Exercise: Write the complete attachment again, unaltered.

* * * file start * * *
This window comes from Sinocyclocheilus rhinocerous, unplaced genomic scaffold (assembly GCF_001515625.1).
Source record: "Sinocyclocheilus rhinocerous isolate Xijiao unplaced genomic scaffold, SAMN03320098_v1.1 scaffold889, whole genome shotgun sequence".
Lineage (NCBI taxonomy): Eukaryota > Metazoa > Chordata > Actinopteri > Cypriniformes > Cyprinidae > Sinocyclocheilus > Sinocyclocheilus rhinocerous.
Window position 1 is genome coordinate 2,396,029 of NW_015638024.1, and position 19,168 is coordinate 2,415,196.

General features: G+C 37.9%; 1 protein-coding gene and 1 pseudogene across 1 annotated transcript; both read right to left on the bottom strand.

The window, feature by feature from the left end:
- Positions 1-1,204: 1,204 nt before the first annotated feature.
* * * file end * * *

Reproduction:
This window comes from Sinocyclocheilus rhinocerous, unplaced genomic scaffold (assembly GCF_001515625.1).
Source record: "Sinocyclocheilus rhinocerous isolate Xijiao unplaced genomic scaffold, SAMN03320098_v1.1 scaffold889, whole genome shotgun sequence".
Lineage (NCBI taxonomy): Eukaryota > Metazoa > Chordata > Actinopteri > Cypriniformes > Cyprinidae > Sinocyclocheilus > Sinocyclocheilus rhinocerous.
Window position 1 is genome coordinate 2,396,029 of NW_015638024.1, and position 19,168 is coordinate 2,415,196.

General features: G+C 37.9%; 1 protein-coding gene and 1 pseudogene across 1 annotated transcript; both read right to left on the bottom strand.

The window, feature by feature from the left end:
- Positions 1-1,204: 1,204 nt before the first annotated feature.